President Barack Obama says America's superpower status is a burden -- a remark that is beginning to draw fire from Republicans.
At the close of the two-day nuclear weapons summit in Washington, D.C., Obama was asked Tuesday how the summit would affect peace efforts in the Middle East.
"It is a vital national security interest of the United States to reduce these conflicts because whether we like it or not, we remain a dominant military superpower,” he responded.
“When conflicts break out, one way or another, we get pulled into them. And that ends up costing us significantly in terms of both blood and treasure."
The comments received little attention in the mainstream media, but several conservative bloggers blasted the president for putting America's superpower status in negative terms.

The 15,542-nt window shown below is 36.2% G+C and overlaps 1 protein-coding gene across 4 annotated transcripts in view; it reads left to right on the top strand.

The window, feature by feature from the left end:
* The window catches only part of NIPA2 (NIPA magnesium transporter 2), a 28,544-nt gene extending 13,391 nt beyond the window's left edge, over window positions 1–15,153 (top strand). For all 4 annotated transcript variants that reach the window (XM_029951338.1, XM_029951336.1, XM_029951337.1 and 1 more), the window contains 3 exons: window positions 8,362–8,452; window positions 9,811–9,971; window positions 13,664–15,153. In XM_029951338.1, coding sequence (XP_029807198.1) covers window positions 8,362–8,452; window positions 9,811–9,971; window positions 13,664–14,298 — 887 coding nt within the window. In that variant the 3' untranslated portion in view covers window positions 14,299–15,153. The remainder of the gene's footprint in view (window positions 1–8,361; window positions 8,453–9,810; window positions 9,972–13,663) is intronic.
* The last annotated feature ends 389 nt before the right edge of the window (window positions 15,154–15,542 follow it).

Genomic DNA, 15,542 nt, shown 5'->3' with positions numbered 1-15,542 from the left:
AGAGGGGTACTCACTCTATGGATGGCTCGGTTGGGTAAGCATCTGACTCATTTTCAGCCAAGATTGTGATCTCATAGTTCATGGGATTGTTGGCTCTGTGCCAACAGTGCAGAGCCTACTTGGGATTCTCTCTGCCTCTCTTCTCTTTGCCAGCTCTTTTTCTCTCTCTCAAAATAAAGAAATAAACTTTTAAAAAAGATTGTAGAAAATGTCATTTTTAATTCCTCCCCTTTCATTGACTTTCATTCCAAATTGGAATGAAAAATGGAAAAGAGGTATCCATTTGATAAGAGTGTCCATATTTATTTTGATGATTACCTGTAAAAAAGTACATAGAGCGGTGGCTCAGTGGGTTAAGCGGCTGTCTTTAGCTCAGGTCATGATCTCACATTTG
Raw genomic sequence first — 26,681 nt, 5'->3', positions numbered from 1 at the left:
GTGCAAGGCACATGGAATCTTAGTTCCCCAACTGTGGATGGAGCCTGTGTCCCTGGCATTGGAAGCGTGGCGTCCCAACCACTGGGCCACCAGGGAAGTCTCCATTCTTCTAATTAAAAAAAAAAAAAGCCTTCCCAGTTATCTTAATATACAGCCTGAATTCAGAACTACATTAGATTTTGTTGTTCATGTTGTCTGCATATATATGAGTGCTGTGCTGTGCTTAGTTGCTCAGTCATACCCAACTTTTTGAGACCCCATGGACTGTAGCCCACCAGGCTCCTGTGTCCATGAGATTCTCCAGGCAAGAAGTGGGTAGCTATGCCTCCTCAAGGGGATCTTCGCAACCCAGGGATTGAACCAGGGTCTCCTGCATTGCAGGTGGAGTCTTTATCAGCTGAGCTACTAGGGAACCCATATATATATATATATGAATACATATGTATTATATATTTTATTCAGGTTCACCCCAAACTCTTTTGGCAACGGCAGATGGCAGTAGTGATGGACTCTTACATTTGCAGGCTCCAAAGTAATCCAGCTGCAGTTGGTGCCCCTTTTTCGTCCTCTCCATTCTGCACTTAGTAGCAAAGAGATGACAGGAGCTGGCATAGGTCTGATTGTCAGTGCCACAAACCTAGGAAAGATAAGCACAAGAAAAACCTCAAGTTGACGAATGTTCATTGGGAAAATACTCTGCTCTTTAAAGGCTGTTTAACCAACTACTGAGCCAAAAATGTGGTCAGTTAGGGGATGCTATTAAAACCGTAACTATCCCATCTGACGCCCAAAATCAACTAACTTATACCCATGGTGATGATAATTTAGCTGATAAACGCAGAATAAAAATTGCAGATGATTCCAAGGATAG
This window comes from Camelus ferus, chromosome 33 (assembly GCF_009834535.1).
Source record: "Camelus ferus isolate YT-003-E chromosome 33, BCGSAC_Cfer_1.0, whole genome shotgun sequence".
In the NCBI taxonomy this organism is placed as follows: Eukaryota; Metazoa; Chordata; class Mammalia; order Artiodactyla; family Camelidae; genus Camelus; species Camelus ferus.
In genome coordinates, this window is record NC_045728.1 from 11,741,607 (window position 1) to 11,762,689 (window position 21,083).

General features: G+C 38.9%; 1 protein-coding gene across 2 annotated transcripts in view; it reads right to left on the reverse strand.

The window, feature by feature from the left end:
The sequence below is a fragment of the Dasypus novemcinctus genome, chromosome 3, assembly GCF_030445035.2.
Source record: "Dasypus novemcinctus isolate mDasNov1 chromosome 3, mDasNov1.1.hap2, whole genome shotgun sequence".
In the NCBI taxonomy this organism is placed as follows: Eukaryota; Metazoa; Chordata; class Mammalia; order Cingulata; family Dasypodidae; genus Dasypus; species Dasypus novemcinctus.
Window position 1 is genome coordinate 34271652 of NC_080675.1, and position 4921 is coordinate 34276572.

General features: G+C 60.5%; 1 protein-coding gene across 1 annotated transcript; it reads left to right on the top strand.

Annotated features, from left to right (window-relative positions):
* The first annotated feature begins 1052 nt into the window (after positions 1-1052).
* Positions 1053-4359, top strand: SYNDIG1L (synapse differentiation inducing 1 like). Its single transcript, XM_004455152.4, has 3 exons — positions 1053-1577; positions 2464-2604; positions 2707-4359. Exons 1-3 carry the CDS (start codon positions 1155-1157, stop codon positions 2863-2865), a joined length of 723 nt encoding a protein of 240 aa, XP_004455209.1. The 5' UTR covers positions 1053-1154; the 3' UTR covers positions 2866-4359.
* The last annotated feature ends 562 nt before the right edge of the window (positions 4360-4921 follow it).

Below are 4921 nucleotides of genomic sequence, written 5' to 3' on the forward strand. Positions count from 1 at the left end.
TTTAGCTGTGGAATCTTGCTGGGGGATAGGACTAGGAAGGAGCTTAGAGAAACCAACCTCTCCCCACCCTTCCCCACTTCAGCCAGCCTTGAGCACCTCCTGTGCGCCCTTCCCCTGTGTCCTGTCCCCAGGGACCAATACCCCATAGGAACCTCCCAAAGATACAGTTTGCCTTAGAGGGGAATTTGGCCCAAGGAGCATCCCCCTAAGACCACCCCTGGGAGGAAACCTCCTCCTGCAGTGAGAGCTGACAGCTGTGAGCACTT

On Thursday, Sen. John McCain, R-Ariz., begged to differ with his opponent from the 2008 presidential campaign.
The remark represents a "direct contradiction to everything America believes in," he told Fox News. "That's one of the more incredible statements I've ever heard a president of the United States make in modern times."
McCain, a Vietnam War veteran and former prisoner of war, also said: "We are the dominant superpower, and we're the greatest force for good in the history of this country, and I thank God every day that we are a dominant superpower."
McCain isn't the only person to take a dim view of Obama lately, as the president's approval rating has dropped below 50 percent in numerous polls.
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